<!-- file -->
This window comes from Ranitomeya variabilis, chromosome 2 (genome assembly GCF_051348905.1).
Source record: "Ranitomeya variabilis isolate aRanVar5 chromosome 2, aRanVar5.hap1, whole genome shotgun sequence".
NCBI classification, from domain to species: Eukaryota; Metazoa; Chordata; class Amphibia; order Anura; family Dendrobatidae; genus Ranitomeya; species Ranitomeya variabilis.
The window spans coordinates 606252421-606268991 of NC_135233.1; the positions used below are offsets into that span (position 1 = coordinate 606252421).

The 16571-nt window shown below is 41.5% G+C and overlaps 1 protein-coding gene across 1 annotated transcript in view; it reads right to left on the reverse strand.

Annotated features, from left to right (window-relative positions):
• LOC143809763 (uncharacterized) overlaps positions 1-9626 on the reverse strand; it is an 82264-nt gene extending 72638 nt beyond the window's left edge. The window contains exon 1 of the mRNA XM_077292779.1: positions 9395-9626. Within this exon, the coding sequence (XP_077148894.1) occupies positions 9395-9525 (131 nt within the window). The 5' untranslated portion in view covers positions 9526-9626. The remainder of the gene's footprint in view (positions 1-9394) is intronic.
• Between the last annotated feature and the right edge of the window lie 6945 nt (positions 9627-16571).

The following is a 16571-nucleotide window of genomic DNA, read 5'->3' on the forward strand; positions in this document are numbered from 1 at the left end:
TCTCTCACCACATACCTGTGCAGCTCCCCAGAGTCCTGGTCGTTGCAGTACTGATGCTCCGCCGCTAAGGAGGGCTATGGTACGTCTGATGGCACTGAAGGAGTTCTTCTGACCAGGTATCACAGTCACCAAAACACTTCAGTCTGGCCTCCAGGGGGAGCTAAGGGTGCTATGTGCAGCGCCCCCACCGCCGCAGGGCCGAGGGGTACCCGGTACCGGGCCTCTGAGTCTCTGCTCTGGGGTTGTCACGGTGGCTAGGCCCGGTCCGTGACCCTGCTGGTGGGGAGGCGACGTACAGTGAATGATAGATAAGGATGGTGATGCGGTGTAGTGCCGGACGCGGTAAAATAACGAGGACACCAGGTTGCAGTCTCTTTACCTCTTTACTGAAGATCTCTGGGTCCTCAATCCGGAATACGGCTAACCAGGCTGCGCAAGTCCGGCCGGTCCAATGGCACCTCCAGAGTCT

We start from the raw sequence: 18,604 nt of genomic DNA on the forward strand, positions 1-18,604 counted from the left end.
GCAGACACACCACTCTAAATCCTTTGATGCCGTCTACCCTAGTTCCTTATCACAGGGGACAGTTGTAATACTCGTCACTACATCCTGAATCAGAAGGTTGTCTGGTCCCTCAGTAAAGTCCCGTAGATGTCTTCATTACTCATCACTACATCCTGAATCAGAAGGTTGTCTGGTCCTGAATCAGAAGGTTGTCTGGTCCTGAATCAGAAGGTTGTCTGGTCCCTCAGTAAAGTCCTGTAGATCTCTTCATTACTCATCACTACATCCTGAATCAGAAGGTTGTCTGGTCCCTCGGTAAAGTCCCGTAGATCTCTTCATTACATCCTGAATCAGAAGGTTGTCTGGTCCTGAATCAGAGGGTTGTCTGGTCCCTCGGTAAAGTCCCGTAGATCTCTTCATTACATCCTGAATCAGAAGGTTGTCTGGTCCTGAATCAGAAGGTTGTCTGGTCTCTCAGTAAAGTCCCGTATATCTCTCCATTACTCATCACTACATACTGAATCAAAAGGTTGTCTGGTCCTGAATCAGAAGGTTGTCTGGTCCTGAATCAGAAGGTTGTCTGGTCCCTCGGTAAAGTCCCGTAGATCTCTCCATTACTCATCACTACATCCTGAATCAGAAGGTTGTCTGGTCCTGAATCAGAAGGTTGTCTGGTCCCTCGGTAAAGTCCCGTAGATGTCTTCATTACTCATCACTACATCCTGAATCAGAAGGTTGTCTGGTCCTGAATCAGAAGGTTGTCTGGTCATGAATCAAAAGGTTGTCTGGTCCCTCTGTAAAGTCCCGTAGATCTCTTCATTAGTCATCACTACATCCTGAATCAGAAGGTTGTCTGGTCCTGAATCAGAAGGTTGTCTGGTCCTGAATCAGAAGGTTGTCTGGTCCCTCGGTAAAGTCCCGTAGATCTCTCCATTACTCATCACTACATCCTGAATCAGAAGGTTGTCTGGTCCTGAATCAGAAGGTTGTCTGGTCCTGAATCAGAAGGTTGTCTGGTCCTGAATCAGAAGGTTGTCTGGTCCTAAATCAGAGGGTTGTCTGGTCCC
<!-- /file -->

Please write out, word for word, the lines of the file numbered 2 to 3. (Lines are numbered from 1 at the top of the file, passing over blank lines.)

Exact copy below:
Source record: "Ranitomeya variabilis isolate aRanVar5 chromosome 2, aRanVar5.hap1, whole genome shotgun sequence".
NCBI classification, from domain to species: Eukaryota; Metazoa; Chordata; class Amphibia; order Anura; family Dendrobatidae; genus Ranitomeya; species Ranitomeya variabilis.